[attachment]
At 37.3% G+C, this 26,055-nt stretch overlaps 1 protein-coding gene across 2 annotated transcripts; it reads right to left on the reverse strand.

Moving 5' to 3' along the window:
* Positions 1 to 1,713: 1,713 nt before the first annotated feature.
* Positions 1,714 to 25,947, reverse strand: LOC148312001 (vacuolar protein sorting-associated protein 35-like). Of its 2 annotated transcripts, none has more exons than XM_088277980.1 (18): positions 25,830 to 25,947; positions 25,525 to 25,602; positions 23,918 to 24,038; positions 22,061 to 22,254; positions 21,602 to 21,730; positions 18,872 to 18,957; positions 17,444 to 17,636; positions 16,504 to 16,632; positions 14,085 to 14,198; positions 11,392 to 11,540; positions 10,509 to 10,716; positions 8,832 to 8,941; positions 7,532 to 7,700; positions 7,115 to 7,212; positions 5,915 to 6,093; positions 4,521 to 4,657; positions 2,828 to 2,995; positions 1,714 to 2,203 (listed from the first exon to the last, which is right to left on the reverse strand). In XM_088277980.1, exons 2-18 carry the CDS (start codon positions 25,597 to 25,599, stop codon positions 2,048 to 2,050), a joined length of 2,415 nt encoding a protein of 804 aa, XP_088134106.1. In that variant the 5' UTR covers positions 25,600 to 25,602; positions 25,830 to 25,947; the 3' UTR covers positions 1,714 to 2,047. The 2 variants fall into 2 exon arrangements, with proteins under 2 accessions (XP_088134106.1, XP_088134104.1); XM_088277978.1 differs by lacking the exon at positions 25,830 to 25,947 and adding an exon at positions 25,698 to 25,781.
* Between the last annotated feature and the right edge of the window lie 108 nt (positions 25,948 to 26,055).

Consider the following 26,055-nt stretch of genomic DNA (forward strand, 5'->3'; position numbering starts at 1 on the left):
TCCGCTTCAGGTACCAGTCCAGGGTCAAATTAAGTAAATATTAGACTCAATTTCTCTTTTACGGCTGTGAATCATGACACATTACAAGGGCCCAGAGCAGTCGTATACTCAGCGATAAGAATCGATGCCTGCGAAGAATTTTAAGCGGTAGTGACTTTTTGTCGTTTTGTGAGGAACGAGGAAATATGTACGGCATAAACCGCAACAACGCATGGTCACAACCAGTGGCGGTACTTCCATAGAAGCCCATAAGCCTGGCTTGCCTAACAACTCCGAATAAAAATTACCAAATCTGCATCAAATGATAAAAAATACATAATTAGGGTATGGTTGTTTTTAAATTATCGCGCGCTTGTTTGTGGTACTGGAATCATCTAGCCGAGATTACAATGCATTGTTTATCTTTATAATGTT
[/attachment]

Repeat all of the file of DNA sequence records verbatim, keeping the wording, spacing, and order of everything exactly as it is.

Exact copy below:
At 37.3% G+C, this 26,055-nt stretch overlaps 1 protein-coding gene across 2 annotated transcripts; it reads right to left on the reverse strand.

Moving 5' to 3' along the window:
* Positions 1 to 1,713: 1,713 nt before the first annotated feature.
* Positions 1,714 to 25,947, reverse strand: LOC148312001 (vacuolar protein sorting-associated protein 35-like). Of its 2 annotated transcripts, none has more exons than XM_088277980.1 (18): positions 25,830 to 25,947; positions 25,525 to 25,602; positions 23,918 to 24,038; positions 22,061 to 22,254; positions 21,602 to 21,730; positions 18,872 to 18,957; positions 17,444 to 17,636; positions 16,504 to 16,632; positions 14,085 to 14,198; positions 11,392 to 11,540; positions 10,509 to 10,716; positions 8,832 to 8,941; positions 7,532 to 7,700; positions 7,115 to 7,212; positions 5,915 to 6,093; positions 4,521 to 4,657; positions 2,828 to 2,995; positions 1,714 to 2,203 (listed from the first exon to the last, which is right to left on the reverse strand). In XM_088277980.1, exons 2-18 carry the CDS (start codon positions 25,597 to 25,599, stop codon positions 2,048 to 2,050), a joined length of 2,415 nt encoding a protein of 804 aa, XP_088134106.1. In that variant the 5' UTR covers positions 25,600 to 25,602; positions 25,830 to 25,947; the 3' UTR covers positions 1,714 to 2,047. The 2 variants fall into 2 exon arrangements, with proteins under 2 accessions (XP_088134106.1, XP_088134104.1); XM_088277978.1 differs by lacking the exon at positions 25,830 to 25,947 and adding an exon at positions 25,698 to 25,781.
* Between the last annotated feature and the right edge of the window lie 108 nt (positions 25,948 to 26,055).

Consider the following 26,055-nt stretch of genomic DNA (forward strand, 5'->3'; position numbering starts at 1 on the left):
TCCGCTTCAGGTACCAGTCCAGGGTCAAATTAAGTAAATATTAGACTCAATTTCTCTTTTACGGCTGTGAATCATGACACATTACAAGGGCCCAGAGCAGTCGTATACTCAGCGATAAGAATCGATGCCTGCGAAGAATTTTAAGCGGTAGTGACTTTTTGTCGTTTTGTGAGGAACGAGGAAATATGTACGGCATAAACCGCAACAACGCATGGTCACAACCAGTGGCGGTACTTCCATAGAAGCCCATAAGCCTGGCTTGCCTAACAACTCCGAATAAAAATTACCAAATCTGCATCAAATGATAAAAAATACATAATTAGGGTATGGTTGTTTTTAAATTATCGCGCGCTTGTTTGTGGTACTGGAATCATCTAGCCGAGATTACAATGCATTGTTTATCTTTATAATGTT